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      Social media ‘addiction’: The absence of an attentional bias to social media stimuli


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          Background and aims

          Social media use has become a ubiquitous part of society, with 3.8 billion users worldwide. While research has shown that there are positive aspects to social media engagement (e.g. feelings of social connectedness and wellbeing), much of the focus has been on the negative mental health outcomes which are associated with excessive use (e.g. higher levels of depression/anxiety). While the evidence to support such negative associations is mixed, there is a growing debate within the literature as to whether excessive levels of social media use should become a clinically defined addictive behaviour.


          Here we assess whether one hallmark of addiction, the priority processing of addiction related stimuli known as an ‘attentional bias’, is evident in a group of social media users ( N = 100). Using mock iPhone displays, we test whether social media stimuli preferentially capture users' attention and whether the level of bias can be predicted by platform use (self-report, objective smartphone usage data), and whether it is associated with scores on established measures of social media engagement (SMES) and social media ‘addiction’ severity scales (BSNAS, SMAQ).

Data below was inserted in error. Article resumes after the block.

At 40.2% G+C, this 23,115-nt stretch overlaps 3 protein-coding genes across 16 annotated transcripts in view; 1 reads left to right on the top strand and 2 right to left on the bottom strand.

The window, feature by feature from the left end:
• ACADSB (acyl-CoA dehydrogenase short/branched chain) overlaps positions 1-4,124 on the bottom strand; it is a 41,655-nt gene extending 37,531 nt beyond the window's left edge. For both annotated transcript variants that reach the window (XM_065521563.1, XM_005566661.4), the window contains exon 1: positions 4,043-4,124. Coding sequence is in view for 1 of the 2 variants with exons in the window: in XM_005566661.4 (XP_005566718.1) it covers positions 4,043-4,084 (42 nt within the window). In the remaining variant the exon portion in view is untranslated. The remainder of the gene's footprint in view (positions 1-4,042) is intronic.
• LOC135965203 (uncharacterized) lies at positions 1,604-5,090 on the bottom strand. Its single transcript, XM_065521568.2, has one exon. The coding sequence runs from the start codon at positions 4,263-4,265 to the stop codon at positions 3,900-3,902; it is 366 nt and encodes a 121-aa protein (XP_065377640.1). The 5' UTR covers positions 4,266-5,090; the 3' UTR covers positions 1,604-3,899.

Our findings do not provide support for a social media specific attentional bias. While there was a large range of individual differences in our measures of use, engagement, and ‘addictive’ severity, these were not predictive of, or associated with, individual differences in the magnitude of attentional capture by social media stimuli.